Noting “[t]he Malaria Policy Advisory Committee to the World Health Organization met in Geneva, Switzerland, from 11 to 13 September, 2012,” an article (.pdf) published in the Malaria Journal on Wednesday “provides a summary of the discussions, conclusions and recommendations from that meeting,” according to the article abstract. “Policy statements, position statements, and guidelines that arise from the MPAC meeting conclusions and recommendations will be formally issued and disseminated to World Health Organization Member States by the World Health Organization Global Malaria Programme,” the abstract notes (12/19).
In its continuing series titled “The State of AIDS,” GlobalPost examines the HIV/AIDS epidemic in Latin America and the Caribbean, where “[m]ajor gains have been made in the fight against the spread of HIV” over the past decade, particularly in stopping mother-to-child transmission (MTCT). However, some countries in the region have some of the highest HIV/AIDS prevalence rates outside of sub-Saharan Africa; “the disease continues to spread among certain at-risk populations,” such as men who have sex with men; and “nearly one-third of those infected in Latin America are still not getting treated,” the news service reports.
Some Diplomats, U.N. Observers Express ‘Concerns’ Over U.N. Appeal For Haitian Cholera Aid, Al Jazeera Reports
Following U.N. Secretary-General Ban Ki-moon’s announcement on Tuesday of a new initiative appealing for $2.2 billion over 10 years to fight cholera in Haiti and the Dominican Republic, Al Jazeera reports “there are concerns by some diplomats and U.N. observers that the funds necessary for the program would not be forthcoming from donors.” As part of the larger appeal covering the island of Hispaniola, in Haiti “[t]he new program dedicates $215 million from donors along with $23.5 million from U.N. funds towards programs in public health, capacity building, public education, and clean water systems,” according to the news service. However, “Haiti will need $500 million over the next two years for its own national cholera plan,” Al Jazeera writes, adding, “The funds allocated in the program would therefore cover only one year.”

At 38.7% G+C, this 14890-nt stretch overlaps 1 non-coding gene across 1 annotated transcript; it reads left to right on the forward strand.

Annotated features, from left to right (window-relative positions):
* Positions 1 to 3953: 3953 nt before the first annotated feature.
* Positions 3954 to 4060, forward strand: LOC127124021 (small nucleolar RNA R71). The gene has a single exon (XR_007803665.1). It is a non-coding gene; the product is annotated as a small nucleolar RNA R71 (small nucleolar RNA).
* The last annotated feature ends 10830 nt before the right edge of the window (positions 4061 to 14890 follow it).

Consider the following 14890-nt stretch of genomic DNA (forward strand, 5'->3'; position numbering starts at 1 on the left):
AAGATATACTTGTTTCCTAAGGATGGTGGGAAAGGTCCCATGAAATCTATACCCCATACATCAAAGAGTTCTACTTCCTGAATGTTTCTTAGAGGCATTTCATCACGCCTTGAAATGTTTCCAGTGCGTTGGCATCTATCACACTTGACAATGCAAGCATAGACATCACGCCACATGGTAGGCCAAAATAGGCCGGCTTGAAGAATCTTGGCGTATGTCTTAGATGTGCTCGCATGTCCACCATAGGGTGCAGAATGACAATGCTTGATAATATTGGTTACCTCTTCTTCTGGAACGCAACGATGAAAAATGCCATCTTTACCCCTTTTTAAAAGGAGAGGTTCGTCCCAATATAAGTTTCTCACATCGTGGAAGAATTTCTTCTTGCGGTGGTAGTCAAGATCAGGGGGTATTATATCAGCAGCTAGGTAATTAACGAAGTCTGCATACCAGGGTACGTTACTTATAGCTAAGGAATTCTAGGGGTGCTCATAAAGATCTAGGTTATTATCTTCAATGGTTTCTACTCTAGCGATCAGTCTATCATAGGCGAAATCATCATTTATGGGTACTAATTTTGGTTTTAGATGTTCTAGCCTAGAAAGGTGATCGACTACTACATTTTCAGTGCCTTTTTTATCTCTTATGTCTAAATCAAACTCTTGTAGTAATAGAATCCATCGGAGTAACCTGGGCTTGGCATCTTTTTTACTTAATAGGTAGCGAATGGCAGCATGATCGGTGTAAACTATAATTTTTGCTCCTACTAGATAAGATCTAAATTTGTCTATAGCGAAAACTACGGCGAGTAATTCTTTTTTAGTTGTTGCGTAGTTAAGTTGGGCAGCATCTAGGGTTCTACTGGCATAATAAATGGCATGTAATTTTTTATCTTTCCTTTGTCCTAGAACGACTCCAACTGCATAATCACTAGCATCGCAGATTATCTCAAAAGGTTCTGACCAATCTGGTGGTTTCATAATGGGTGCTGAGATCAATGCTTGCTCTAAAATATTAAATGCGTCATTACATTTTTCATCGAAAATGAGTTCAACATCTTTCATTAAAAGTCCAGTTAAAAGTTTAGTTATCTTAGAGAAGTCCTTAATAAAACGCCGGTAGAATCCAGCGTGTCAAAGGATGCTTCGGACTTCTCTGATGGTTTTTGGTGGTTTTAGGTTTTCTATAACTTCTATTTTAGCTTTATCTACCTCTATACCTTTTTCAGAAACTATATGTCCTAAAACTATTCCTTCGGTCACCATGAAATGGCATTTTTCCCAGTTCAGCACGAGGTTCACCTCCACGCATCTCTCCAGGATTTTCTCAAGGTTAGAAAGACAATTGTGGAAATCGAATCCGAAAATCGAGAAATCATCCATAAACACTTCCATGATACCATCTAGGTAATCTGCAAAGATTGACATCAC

The U.N. General Assembly on Wednesday “voted in favor of a draft resolution supporting universal health coverage, signaling the importance of universal health care to the international development agenda,” the Washington Post’s “World Views” blog reports (Khazan, 12/12). “The U.N. resolution calls on its members to ensure they have health systems that avoid significant direct payments at the point of delivery and a mechanism to pool risks among the population to avoid catastrophic health care spending and impoverishment as a result of seeking care,” the Guardian notes (Tran, 12/12).
“Yellow fever has killed 164 people over the last three months in Sudan’s Darfur, the World Health Organization (WHO) said on Monday,” Reuters reports. According to a joint statement, “Between 2 September and 29 November, the total number of suspected yellow fever cases has reached 677, including 164 deaths,” the news agency writes. Aid agencies provide almost all available health care in Darfur, “where rebels took up arms in 2003 complaining of neglect by the central government,” according to Reuters. Sudan’s health ministry and the WHO have vaccinated more than half of a targeted 3.6 million people in the region for the disease, the news agency notes (Dziadosz, 12/3).
The December issue of the WHO Bulletin features an editorial examining a proposed framework convention on global health, a public health news roundup, a research article examining lead exposure from soil in Peruvian mining towns, and a cost-effectiveness analysis of pandemic influenza preparedness, among others (December 2012).